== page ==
Jaguar Land Rover to cut production of best-selling models
Jaguar Land Rover has announced plans to cut production of its best-selling Range Rover Evoque and Discovery Sport models.
The SUVs are produced at the group’s factory in Halewood on Merseyside where 4,000 people are employed.
The company has said the decision is in response to continuing uncertainty surrounding Brexit and crackdowns on diesel engine emissions.
The decision is the first setback in an almost unbroken run of success for the Evoque since its launch in 2010 and ironically follows an announcement just weeks ago of record sales for 2017.
However, despite success globally – especially in China – sales in the UK and Europe have been stagnating for some time as a response to economic trends and subdued consumer confidence.
The adjustment in output is set to be implemented between March and June, however, there is no suggestion yet of any redundancies or layoffs as a result of the changes.
Nevertheless, unions are monitoring the situation and Unite said it would seek talks with the manufacturer for greater clarity on its intentions.
JLR chief executive Ralf Speth was a leading advocate to remain in the EU prior to the referendum. The vote to leave brought into sharp focus concerns the group had about future trading with the single market, especially if punitive tariffs were to be introduced making its models less competitive.
JLR said what many vehicle manufacturers currently believe and that is that the automotive industry is continuing to face a range of challenges which are impacting consumer confidence.
It said ongoing uncertainty surrounding Brexit was being felt by customers both at home and in Europe, which collectively account for around 45% of the group’s total UK production.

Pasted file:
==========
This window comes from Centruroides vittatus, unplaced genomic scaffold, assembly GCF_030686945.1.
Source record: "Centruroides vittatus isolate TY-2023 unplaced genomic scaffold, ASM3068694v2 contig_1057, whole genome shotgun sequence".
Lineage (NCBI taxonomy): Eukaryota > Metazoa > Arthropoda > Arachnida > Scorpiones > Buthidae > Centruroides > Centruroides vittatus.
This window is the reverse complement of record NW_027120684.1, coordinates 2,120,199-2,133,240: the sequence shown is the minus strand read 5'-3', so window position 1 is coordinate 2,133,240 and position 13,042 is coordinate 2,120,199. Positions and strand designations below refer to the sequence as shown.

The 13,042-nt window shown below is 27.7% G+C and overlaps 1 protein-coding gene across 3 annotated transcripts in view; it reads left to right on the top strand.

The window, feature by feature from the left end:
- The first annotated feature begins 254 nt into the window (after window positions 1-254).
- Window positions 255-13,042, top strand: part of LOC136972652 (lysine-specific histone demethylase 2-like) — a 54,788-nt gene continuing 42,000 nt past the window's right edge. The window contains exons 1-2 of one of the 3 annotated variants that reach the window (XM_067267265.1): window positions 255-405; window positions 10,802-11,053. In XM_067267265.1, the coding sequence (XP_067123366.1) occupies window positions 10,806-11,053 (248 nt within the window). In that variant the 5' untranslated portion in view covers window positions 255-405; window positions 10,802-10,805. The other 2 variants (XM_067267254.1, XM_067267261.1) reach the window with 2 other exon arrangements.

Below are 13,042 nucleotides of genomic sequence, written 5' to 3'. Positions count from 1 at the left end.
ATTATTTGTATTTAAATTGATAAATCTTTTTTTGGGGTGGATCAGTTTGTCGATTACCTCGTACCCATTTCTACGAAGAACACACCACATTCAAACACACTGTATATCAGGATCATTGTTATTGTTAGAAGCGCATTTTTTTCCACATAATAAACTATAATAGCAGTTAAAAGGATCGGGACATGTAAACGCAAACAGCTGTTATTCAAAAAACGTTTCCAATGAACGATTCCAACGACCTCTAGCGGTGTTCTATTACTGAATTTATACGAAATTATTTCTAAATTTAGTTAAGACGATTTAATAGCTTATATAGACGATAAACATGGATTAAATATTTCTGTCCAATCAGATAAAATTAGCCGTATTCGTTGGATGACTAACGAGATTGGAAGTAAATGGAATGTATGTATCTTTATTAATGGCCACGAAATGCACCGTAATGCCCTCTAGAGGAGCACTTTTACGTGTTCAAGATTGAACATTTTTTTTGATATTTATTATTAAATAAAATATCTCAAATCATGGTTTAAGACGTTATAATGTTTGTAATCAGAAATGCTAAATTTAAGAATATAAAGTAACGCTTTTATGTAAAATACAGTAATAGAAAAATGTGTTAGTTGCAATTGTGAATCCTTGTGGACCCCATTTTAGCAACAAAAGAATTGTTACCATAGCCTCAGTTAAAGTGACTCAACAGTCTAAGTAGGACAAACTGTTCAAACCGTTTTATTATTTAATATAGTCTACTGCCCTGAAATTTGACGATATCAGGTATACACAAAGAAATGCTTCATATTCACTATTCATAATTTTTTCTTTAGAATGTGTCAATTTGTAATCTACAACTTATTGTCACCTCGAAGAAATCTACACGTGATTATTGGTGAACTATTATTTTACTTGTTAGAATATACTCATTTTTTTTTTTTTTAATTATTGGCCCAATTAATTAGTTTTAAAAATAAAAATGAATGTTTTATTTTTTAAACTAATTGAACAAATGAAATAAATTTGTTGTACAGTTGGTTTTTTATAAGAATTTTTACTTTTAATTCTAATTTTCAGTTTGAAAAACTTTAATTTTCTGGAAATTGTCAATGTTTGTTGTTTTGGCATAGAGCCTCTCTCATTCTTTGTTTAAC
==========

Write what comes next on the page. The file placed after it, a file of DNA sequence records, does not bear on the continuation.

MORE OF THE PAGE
Added to concerns around the future of petrol and diesel engines and the general economic uncertainty, then it said it had been clear why car sales generally were now struggling.
Figures released by the Society of Motor Manufacturers and Traders showed new car registrations fell by 5.7% in the UK last year, with declining consumer confidence in the face of uncertainty posed by Brexit to blame.
JLR said it regularly reviewed production schedules according to demand and the latest move was a consequence of this.
Currently it is the only JLR plant to see such action, although the focus will now be on its West Midlands operations at Solihull and Castle Bromwich, plus its engine factory near Wolverhampton.
The Halewood announcement also marks further misery for automotive production in the North West, coming shortly after the decision by the new owner of Vauxhall, PSA Peugeot Citreon, to cut more jobs at its Astra factory in Ellesmere Port.
The loss of 250 jobs as the company switching to a single shift operation, is on top of the 400 job losses announced by the firm in October.